“It was disappointing. But we are determined to make this an ecotourism hub,” said Shweta Hule. Over the years, the group have indulged in activities such as setting up an organic farm where they grow vegetables and herbs. The organic produce from this farm is often used in the open-air restaurant that they have set up, which serves local cuisine. Shweta and her husband have also started an eco-stay Bed and Breakfast, built entirely of eco-friendly materials, and which can be disassembled at short notice.

The Swamini conservation model

“One of the factors for the Swamini Group’s success is certainly the grit of the group,” said Dhanasree Patil, who heads the Department of Botany at Br Balasaheb Khardekar College in Vengurla and is a member of the Wetland Committee in Sindhudurg. The Swamini Group has not just successfully demonstrated a model of mangrove ecotourism but in doing so they have also encouraged other groups of women to adopt similar ecotourism ventures. Women groups from Achara and other neighbouring villages and talukas have travelled to Mandavi Creek to take lessons from the Swamini Group.

The Swamini Group has also made the conversation about mangrove conservation more local, shared Patil. “The popularity of mangroves as a topic for discussion has certainly grown since Swamini Group started their activity. From stories in the local media, to the Rotary club printing pamphlets that talk about the importance of mangroves, there’s all that and more happening,” she narrated, on the success of this activity as an effort towards community-led mangrove conservation.

In September this year, the Ministry of Environment, Forests and Climate Change had recommended that dedicated units for mangrove conservation should be established in all states. Appreciating this recommendation, N Vasudevan shared that while this helps bring dedicated attention towards coastal biodiversity issues, the states must also draw lessons from groups such as Swamini.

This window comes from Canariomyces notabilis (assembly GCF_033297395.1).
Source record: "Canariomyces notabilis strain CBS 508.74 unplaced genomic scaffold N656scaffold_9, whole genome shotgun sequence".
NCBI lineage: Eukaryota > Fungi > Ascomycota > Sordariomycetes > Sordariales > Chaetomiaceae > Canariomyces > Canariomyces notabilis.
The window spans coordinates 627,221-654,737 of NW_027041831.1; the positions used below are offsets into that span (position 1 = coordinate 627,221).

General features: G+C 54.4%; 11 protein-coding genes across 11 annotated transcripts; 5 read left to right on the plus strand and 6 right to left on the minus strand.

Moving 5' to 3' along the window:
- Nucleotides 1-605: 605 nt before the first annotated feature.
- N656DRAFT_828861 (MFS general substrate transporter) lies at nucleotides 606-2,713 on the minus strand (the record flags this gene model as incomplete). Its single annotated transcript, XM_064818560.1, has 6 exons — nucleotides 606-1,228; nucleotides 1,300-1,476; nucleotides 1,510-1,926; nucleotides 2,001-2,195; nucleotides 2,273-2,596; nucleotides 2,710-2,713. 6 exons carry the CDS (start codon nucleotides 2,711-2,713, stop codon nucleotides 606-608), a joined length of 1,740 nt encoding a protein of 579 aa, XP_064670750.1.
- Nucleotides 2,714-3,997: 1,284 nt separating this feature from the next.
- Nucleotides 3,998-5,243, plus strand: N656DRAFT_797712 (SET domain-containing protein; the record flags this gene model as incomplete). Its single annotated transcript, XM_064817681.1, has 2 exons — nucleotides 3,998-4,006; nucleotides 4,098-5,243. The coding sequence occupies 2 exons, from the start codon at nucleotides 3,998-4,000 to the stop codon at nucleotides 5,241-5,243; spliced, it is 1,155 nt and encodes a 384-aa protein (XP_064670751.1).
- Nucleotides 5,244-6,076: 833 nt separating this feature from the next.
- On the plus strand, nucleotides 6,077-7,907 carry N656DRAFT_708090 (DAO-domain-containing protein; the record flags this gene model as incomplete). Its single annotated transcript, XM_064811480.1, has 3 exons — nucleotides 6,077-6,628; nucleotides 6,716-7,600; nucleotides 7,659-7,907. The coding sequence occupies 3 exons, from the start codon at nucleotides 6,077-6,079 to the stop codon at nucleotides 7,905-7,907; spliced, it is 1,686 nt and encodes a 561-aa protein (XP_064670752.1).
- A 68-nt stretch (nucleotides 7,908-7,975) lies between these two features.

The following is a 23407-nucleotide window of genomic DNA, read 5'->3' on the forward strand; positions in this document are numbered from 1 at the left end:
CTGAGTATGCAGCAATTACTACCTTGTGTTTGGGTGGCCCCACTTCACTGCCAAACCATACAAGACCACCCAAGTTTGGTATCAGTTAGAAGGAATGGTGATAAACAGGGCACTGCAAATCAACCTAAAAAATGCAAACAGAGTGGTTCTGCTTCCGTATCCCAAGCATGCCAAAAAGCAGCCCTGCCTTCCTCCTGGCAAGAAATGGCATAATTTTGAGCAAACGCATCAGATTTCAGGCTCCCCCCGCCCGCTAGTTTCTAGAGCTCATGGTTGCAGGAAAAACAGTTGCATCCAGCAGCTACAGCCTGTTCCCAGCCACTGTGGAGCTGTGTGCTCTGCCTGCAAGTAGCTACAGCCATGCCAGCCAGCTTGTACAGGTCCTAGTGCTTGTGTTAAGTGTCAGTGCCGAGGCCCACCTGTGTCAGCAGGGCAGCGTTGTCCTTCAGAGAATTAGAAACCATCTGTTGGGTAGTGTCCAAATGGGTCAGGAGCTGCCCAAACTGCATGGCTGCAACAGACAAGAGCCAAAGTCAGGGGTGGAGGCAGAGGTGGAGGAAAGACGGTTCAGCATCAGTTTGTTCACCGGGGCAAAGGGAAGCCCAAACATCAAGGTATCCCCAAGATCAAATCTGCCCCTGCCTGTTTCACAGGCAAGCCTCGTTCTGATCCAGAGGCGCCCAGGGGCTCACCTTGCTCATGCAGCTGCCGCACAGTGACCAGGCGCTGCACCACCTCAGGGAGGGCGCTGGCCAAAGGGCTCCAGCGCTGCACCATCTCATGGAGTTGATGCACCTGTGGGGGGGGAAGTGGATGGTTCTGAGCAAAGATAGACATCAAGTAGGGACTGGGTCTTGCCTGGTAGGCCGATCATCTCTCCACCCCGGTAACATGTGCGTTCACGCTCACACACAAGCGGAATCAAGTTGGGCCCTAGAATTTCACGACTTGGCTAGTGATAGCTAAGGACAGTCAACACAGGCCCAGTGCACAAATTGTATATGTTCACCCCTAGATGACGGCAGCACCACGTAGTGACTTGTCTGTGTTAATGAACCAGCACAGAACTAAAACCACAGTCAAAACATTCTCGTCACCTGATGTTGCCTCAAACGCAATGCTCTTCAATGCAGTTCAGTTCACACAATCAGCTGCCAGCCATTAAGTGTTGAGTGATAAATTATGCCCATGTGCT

“In our patriarchal society, where a woman’s contribution to a family is often unrecognised as it cannot be measured in monetary values, women-run ecotourism activities such as the Swamini mangrove safari serves many purposes,” said N Vasudevan, advocating for why such community interventions should focus on bringing more women to its fold. “From a conservation standpoint, these women end up becoming community champions protecting the mangroves which are now a source of livelihood for them, and it also helps in increasing the tourism value of mangrove ecosystems. In addition, from a social impact standpoint, as the women are now able to bring tangible economic contributions to the family, they become empowered and more involved in the family’s decision-making processes.”

Members of the Swamini Group share a laugh as they recollect their early struggles with learning how to row a boat. Photo credit: Alisha Vasudev for UNDP-GEF Sindhudurg Project

“I certainly feel that more women should come forward to take up similar projects,” said Swamini-member, Sai Satardekar. “There may be some people who don’t think that women can undertake such projects. But the joy that comes from proving them wrong and making a small contribution towards protecting the natural wealth that has been given to us, is unparalleled.”

The story of how the Swamini group went from being just a group of friends with an idea to the paragons of mangrove conservation in the community is certainly an inspiring and exemplary one. Shweta Hule shared that there are times when local people approach her in the market where she sells fish, to strike up a conversation about mangroves.

“It feels great to be recognised for this and to have people enjoy being a part of such an activity, especially considering that initially there were a lot of people who thought this idea would not work. ‘How will women rowboats?’ they would ask,” recounts Hule. Now they know.

This article first appeared on Mongabay.